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Jennifer Swingle Fogt, Matthew James Kowalski, Nick Fogt, Peter Ewen King-Smith, Joseph T Barr; Evaluation of lipid layer thickness of the tears over the course of a day. Invest. Ophthalmol. Vis. Sci. 2017;58(8):4381. doi: https://doi.org/.
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© ARVO (1962-2015); The Authors (2016-present)
The purpose of this study was to compare measurements of the lipid layer thickness (LLT) of the tears when taken at different times of the day.
A custom built instrument, a stroboscopic video color microscope (SVCM) was used to measure the lipid layer of the tears. The instrument measures LLT of a circular area 6mm in diameter, taking 22 images/sec at 1,400x1100 pixels. Over the course of 40 seconds, 900 frames are recorded. Software analyzes the data and blink disruption of the data is deleted. The LLT over the lower third of the circular area was calculated.35 subjects participated. For each subject, a baseline measurement was taken and processed. The subject returned for two more LLT measurements on separate days. Appointments were scheduled at any time during a normal workday, with the earliest measurement occurring at 8:33 am and the latest measurement being taken 5:39pm. Subjects were told not to rub their eyes or use any eye drops on the day of each measurement. The eye with the thinnest LLT at the initial baseline visit was used for analysis.
105 LLT measurements were used. The mean LLT was 49.53±10.98 nm. These data were analyzed using a single factor repeated measures analysis of variance (ANOVA). The effect of time was not significant (p=0.19). Regression of LLT versus time yielded a correlation coefficient of 0.0 (p=0.619).To account for potential bias between subjects due to variations in the time of day in which measurements were taken, a second group of analyses using the change in time from the earliest measurement and the associated change in LLT was performed. The mean and standard deviation of LLT changes was calculated for changes of time less than one hour (-2.50±11.09 nm), changes of time of 1-2 hours (-0.24±11.93nm), and changes of time over 2 hours (-0.25±9.56nm). Repeated measures ANOVA was performed. The change in time had an insignificant effect on the change in LLT (p=0.582). Regression of LLT change versus time change yielded a correlation coefficient of 0.0 (p=0.955).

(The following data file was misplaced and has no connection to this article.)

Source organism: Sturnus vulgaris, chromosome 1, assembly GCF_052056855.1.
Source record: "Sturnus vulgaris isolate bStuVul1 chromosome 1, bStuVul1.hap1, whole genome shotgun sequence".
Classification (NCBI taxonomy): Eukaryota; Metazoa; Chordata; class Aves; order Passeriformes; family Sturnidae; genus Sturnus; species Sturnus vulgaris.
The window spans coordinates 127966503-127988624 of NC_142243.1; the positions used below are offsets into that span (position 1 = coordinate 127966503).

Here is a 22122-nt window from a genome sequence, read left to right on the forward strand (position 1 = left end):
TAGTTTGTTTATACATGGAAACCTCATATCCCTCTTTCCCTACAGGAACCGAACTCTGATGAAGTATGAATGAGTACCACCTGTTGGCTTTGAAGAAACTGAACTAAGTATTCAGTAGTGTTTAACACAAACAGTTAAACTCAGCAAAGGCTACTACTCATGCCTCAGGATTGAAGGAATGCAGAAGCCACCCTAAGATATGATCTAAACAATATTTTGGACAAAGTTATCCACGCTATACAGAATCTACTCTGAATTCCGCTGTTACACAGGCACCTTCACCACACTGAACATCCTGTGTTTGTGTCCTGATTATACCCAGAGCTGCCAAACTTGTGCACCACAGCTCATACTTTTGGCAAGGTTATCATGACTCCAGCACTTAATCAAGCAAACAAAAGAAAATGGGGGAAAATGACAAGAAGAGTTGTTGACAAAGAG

These data suggest that lipid layer thickness for a given subject is consistent over the course of a typical work day. With many studies currently on going in the treatment of dry eye, it is important to rule out confounding causes of change in LLT. This study suggests that the time of day is likely not a confounding variable in these studies of lipid layer thickness.
This is an abstract that was submitted for the 2017 ARVO Annual Meeting, held in Baltimore, MD, May 7-11, 2017.
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